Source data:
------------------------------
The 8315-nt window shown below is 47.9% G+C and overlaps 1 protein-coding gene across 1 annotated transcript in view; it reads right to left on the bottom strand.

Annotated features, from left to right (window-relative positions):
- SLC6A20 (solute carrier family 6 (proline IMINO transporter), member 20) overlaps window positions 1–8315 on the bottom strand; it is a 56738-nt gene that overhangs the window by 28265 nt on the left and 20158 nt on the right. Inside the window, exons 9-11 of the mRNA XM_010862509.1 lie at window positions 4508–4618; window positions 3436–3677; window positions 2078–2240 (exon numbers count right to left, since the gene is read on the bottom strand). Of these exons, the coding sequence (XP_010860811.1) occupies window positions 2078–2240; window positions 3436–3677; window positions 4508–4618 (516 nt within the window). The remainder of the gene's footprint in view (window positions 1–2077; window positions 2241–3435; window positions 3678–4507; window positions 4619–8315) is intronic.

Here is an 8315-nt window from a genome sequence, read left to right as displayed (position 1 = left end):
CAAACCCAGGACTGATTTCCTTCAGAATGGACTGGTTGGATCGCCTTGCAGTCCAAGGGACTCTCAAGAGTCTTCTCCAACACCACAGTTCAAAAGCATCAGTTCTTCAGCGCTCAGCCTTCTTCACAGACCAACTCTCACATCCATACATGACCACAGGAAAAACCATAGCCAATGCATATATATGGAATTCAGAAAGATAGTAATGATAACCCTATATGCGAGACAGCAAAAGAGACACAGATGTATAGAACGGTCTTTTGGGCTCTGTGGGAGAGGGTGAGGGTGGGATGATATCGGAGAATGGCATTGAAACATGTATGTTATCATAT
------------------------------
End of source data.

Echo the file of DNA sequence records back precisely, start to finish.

The 8315-nt window shown below is 47.9% G+C and overlaps 1 protein-coding gene across 1 annotated transcript in view; it reads right to left on the bottom strand.

Annotated features, from left to right (window-relative positions):
- SLC6A20 (solute carrier family 6 (proline IMINO transporter), member 20) overlaps window positions 1–8315 on the bottom strand; it is a 56738-nt gene that overhangs the window by 28265 nt on the left and 20158 nt on the right. Inside the window, exons 9-11 of the mRNA XM_010862509.1 lie at window positions 4508–4618; window positions 3436–3677; window positions 2078–2240 (exon numbers count right to left, since the gene is read on the bottom strand). Of these exons, the coding sequence (XP_010860811.1) occupies window positions 2078–2240; window positions 3436–3677; window positions 4508–4618 (516 nt within the window). The remainder of the gene's footprint in view (window positions 1–2077; window positions 2241–3435; window positions 3678–4507; window positions 4619–8315) is intronic.

Here is an 8315-nt window from a genome sequence, read left to right as displayed (position 1 = left end):
CAAACCCAGGACTGATTTCCTTCAGAATGGACTGGTTGGATCGCCTTGCAGTCCAAGGGACTCTCAAGAGTCTTCTCCAACACCACAGTTCAAAAGCATCAGTTCTTCAGCGCTCAGCCTTCTTCACAGACCAACTCTCACATCCATACATGACCACAGGAAAAACCATAGCCAATGCATATATATGGAATTCAGAAAGATAGTAATGATAACCCTATATGCGAGACAGCAAAAGAGACACAGATGTATAGAACGGTCTTTTGGGCTCTGTGGGAGAGGGTGAGGGTGGGATGATATCGGAGAATGGCATTGAAACATGTATGTTATCATAT